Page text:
/ Modified oct 4, 2017 10:14 a.m.

20% of Santa Cruz County Children Attend Preschool

Education implications may be mitigated by bilingual education.

Preschools-1 Students at the preK-8 Calabasas School in the Santa Cruz Valley Unified School District.
Carmen Valencia


Santa Cruz County has the lowest rate of preschool enrollment in the state, according to reports from the nonprofit group First Things First.

The organization said the lack of a preschool education often means children start kindergarten behind and can find it difficult to catch up.

Rafael and Camilla are both 4 years old. They love going to preschool because they say it's fun, but woven into that fun is learning.

“By the time they leave your classroom, what should they know? At minimum, be able to know the letters, count to 20. Be able to carry their own backpacks, be able to stand in a line," said teacher Janean Treto. "So that when they go to kindergarten they’re able to follow the course of the day in kindergarten without struggling.”

Studies show it's likely Rafael and Camilla will not struggle when they get to kindergarten. But in Santa Cruz County they are the exception. There are five school districts in this county and only Santa Cruz Valley Unified offers free public preschool. The school has a very long waiting list.

There are private preschools, but the cost for many Santa Cruz County families is out of reach.

Francisco Padilla, the regional director for Santa Cruz County's First Things First said it could cost as much as college tuition, around $8,000 to $10,000 a year, he said.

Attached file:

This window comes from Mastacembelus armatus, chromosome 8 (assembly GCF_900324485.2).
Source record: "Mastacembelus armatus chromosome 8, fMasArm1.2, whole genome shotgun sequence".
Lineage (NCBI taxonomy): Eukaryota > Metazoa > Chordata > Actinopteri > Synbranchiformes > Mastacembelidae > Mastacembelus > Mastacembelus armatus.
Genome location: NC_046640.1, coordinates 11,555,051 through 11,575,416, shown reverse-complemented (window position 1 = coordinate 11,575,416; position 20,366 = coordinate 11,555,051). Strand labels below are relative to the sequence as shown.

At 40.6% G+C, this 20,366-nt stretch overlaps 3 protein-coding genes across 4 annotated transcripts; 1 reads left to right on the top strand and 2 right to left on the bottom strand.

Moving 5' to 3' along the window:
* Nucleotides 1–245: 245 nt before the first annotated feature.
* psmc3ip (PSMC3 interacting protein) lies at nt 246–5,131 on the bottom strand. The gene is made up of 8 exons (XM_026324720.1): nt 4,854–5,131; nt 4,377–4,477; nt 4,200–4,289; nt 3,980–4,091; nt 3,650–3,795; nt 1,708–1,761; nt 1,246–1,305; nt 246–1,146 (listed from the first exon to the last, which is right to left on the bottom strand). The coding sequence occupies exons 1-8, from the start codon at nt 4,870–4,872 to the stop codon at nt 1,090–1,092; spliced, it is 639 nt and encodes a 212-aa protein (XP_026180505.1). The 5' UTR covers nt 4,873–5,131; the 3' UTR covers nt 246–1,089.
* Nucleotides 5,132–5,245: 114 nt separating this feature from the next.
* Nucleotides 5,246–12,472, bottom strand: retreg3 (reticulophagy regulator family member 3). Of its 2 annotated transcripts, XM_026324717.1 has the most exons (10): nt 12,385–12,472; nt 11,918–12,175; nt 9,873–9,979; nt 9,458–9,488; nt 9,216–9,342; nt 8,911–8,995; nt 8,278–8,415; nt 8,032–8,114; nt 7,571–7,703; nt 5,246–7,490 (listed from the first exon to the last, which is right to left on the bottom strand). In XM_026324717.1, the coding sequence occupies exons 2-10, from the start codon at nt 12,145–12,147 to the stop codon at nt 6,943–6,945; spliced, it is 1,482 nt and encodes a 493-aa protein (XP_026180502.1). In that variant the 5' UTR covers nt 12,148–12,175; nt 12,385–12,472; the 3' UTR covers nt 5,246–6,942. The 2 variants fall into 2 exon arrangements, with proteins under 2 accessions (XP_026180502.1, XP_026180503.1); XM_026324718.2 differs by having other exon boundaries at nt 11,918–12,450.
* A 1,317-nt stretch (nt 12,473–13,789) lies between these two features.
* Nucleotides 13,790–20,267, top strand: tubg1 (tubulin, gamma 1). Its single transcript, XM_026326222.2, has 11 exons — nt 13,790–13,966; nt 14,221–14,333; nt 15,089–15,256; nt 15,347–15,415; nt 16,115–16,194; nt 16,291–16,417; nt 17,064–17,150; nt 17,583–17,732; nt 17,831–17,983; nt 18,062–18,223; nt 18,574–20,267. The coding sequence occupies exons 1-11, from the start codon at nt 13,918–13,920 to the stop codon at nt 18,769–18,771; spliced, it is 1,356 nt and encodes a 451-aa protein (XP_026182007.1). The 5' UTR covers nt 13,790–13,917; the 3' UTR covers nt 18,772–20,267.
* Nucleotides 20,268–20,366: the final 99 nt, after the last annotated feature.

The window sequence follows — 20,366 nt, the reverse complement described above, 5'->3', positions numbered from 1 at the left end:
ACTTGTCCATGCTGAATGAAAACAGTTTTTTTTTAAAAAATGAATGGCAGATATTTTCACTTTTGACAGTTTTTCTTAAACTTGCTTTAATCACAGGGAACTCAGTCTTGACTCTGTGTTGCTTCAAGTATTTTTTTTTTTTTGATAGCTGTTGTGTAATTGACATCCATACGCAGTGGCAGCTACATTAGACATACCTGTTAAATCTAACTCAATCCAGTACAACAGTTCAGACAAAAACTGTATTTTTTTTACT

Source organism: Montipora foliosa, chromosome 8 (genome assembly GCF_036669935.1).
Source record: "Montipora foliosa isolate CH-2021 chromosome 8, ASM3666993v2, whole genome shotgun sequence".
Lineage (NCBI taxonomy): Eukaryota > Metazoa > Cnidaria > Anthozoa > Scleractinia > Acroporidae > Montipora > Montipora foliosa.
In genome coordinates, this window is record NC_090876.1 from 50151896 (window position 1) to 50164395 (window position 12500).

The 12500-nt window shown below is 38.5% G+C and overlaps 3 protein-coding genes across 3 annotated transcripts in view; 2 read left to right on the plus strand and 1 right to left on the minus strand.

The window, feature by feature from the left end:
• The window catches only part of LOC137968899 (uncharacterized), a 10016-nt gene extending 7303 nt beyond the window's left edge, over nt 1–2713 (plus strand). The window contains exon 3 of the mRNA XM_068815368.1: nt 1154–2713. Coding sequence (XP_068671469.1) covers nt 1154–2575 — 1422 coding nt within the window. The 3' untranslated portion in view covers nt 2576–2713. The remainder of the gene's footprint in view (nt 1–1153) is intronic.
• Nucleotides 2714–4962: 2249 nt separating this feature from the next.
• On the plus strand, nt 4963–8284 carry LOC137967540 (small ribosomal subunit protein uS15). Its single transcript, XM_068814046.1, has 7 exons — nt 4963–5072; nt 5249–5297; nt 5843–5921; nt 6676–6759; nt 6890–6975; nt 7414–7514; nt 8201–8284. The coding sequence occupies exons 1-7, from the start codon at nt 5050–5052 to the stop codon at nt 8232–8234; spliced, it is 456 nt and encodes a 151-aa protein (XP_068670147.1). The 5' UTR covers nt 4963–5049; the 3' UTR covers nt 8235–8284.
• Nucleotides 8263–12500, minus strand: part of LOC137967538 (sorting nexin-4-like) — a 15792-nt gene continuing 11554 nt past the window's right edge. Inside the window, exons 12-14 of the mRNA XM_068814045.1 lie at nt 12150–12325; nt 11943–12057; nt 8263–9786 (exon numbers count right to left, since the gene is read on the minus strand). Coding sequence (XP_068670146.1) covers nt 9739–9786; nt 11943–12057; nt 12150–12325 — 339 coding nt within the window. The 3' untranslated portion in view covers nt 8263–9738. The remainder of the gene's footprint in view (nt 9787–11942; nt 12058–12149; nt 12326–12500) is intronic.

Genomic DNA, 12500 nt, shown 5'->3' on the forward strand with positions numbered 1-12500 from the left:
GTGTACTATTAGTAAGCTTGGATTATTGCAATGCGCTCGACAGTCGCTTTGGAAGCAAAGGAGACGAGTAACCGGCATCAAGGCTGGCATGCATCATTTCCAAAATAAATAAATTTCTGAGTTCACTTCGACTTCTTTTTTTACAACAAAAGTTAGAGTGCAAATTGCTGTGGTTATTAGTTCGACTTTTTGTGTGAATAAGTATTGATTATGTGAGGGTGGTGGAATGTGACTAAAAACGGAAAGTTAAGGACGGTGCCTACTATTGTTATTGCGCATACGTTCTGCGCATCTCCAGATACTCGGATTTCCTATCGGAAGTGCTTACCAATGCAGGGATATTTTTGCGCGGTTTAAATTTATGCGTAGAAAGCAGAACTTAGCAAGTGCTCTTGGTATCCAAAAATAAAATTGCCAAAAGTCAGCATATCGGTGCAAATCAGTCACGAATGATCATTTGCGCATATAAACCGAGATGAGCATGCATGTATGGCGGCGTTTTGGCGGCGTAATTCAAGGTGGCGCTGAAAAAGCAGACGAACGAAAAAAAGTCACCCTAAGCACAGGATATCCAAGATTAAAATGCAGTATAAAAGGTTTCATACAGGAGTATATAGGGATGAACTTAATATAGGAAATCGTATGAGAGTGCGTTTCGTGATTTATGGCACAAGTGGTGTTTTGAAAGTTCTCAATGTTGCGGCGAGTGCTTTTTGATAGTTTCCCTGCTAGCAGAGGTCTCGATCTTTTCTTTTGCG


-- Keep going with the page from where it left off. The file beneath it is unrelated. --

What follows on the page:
The latest U.S. Census numbers show Santa Cruz county with the second lowest household income in the state, around $40,000 per year. But Padilla said while Santa Cruz County also has the lowest preschool enrollment in the state, it doesn’t necessarily mean the children are falling behind the rest of the state.

That's because almost all of the children in the county are bilingual, he said. That may be a major factor in predicting future success, he added.

In a multi-year study with thousands of children from all over the world, the University of Singapore found that children raised with two or more languages learn faster and retain information better than monolingual kids.

Padilla said First Things First, and a regional group of partners, are offering educational materials in English and Spanish for Santa Cruz County parents to use at home.

“There are tools that we can provide parents and caregivers to make sure those children are still ready for kindergarten, whether they attend preschool or not," he said.

That’s what Louisa Layva choose to do. Her two oldest children did not go to preschool. Instead, she read to them constantly. The two children, 9 and 11, are fluent in English and Spanish. And they are getting good grades.

"My daughter loves to read," Layva said, "and she is constantly at the library, and she helps other children with their homework."

First Things First said the research shows a parent is the first and best teacher for children. And while attending preschool is a major indicator of success, it is not the only one.

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